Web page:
Goyt Valley industries
Today’s visitors to the Goyt Valley enjoy the wonderfully tranquil and picturesque scenery. But it wasn’t always this way. In times gone past the valley rang to the harsh sounds of stone being quarried, coal being mined, steam trains being hauled up and down steep inclines, and even a large gunpowder mill. On these pages I’ll highlight these industries.
Above: An intriguing photo of members of the Chilworth Gunpowder Mill Band. The mill was a major source of employment in the area, but now lies forgotten beneath the waters of Fernilee Reservoir.
A photo of a derelict building known as Boothman’s Cottages recently came to light. There’s nothing left of it today. Was it connected to coal mining, or simply a stop-off point for weary travellers?
An inquest into a fatal accident on the Cromford & High Peak Railway in 1877 ruled that passengers could no longer be carried on the line. A writer describes one of the last journeys, riding on the ‘Fly’.
A pair of stone gateposts beside Fernilee Reservoir set me wondering about their history. Old maps reveal that they once stood at the entrance to a path that led down to the old gunpowder mill.
A recent book on the Cromford & High Peak Railway, which once ran through the Goyt Valley, includes a couple of photos of Ladmanlow Station, on the outskirts of Buxton. But does anything remain?
A few people on the Goyt Valley Facebook Group have recently mentioned Issue Tor Quarry. Gary said it’s a very eerie place. And Chris thought a hermit had been living living there. So I was curious to take look.
An old OS map reveals a wealth of fascinating detail on what was once a busy colliery on the outskirts of Buxton, where coal was unloaded from tunnels extending as far as Goyt’s Moss, over a mile away.
It’s hard to believe today but this quiet spot, beside the Old Macclesfield Road just outside Burbage, was once a busy colliery where coal was unloaded from small boats onto railway wagons.
A 1997 archeological survey traced the history of coal mining at Goyt’s Moss, from surface workings dating back to the early 1700s to deeper shafts using horses to winch coal up from the seam.
Close to the source of the River Goyt, Goyt’s Moss was once the centre of a coal mining industry which fed the Duke of Devonshire’s lime kilns on the slopes above Buxton. It’s a fascinating story…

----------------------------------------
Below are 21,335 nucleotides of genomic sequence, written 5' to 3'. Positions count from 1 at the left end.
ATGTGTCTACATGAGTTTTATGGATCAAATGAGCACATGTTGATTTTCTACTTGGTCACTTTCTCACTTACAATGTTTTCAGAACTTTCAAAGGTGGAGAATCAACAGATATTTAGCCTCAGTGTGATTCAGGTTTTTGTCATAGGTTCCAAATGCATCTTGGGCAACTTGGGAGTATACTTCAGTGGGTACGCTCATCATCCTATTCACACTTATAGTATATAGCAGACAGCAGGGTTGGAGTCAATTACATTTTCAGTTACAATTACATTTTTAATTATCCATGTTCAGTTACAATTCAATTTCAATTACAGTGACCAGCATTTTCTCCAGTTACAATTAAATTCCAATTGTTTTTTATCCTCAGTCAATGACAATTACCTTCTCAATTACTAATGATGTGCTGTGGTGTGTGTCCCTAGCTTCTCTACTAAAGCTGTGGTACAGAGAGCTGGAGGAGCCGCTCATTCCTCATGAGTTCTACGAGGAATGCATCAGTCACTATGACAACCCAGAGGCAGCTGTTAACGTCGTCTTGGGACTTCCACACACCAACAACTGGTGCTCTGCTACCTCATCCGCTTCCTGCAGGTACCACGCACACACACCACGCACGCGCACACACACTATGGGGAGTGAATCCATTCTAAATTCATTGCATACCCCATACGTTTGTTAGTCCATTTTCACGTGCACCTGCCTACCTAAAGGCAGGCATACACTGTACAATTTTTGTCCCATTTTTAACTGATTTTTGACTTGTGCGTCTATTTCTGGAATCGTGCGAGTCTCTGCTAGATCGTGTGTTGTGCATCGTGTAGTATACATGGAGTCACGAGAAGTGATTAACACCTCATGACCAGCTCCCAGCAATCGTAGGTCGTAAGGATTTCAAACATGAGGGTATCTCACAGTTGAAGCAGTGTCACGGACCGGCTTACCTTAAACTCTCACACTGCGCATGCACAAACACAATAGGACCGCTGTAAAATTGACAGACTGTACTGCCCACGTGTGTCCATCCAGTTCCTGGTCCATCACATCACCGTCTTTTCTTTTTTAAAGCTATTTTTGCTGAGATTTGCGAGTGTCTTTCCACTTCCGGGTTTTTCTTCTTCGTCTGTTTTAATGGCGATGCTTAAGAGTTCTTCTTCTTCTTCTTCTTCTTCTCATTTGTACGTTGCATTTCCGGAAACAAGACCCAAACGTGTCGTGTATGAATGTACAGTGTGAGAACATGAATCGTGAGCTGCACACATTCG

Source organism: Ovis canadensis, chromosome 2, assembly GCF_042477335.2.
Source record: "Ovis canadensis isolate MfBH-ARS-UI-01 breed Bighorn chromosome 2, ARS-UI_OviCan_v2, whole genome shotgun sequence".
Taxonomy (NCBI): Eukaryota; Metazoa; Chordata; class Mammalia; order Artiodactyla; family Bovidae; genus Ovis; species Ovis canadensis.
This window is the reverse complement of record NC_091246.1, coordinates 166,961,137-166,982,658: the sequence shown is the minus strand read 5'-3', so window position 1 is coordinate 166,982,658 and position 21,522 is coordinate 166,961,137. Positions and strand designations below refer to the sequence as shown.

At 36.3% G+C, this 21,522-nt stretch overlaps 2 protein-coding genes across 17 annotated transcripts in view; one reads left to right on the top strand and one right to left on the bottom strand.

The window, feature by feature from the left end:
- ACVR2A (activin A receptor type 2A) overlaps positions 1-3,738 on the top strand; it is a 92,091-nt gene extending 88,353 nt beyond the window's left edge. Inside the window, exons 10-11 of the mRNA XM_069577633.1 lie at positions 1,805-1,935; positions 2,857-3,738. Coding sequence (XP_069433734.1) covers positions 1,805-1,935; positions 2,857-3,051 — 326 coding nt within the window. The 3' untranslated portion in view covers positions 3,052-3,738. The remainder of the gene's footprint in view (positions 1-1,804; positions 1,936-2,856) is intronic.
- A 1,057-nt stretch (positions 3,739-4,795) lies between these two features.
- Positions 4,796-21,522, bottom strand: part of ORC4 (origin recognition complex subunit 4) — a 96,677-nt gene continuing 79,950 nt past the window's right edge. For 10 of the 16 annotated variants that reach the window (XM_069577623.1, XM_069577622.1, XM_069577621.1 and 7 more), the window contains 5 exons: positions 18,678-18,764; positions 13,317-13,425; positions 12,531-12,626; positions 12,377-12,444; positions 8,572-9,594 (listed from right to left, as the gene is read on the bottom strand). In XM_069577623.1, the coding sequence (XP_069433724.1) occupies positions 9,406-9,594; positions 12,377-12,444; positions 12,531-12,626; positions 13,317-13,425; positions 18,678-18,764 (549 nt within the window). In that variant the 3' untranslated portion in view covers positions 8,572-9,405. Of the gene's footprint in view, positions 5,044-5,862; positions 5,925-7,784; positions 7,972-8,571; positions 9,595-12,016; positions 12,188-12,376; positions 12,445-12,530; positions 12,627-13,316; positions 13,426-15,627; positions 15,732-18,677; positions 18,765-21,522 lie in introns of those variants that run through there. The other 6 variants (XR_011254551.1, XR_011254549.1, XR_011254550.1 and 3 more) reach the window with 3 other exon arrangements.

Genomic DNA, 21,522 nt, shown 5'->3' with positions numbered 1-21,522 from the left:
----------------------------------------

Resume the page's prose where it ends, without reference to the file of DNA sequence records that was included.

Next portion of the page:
An even older photo of Goytsclough shows the paint mill ruins in greater detail. It hopefully brings me one step closer to discovering where the giant waterwheel once stood.
An old postcard of Goytsclough provides another small but tantalising clue in the puzzle over the giant waterwheel that once powered both the stone quarry and the later paint mill.
Walking the lade from Goytsclough to the Goyt was the only way I was going to work out how water seemed to defy gravity to feed the giant waterwheel. It seems appearances can be very deceptive!
A newspaper article from 1857 includes some wonderful detail about the paint mill at Goytsclough. But also disproves most of my assumptions about the giant waterwheel which once stood here!
Was there once a giant waterwheel at Goytsclough that was reputed to be the second largest in the world? It seems more than a little unlikely, but I’m trying to discover the facts.
“Machinery was twisted into all shapes and huge beams splintered. Pieces of iron had been thrown high up on the hills and one piece of machinery weighing well over a ton was flung into the water.”
Chilworth Gunpowder Mill features in this post focussing on the village of Fernilee. It describes an accidental explosion in 1894 which sent a cannon ball half-a-mile, only just missing a herd of cattle!
The Goytsclough Paint Mills provided employment for around 20 people. Crushed baryte was packed in bags and taken by wagon to be loaded onto the High Peak Railway.
Stone from Goytsclough Quarry was used to pave both Regent Street and Oxford Street in London. Today, few signs remain of an industry created in the 17th century by the founder of Pickfords Removals.
“We are sorry to state that an explosion took place at the Powder Mills, at Fernilee, in the stoving house, by which two unfortunate creatures were in one moment deprived of their existence.”
Opened in 1831, this 33 mile railway connected the Cromford Canal with the Peak Forest Canal in Whaley Bridge and was a triumph of Victorian ingenuity and determination.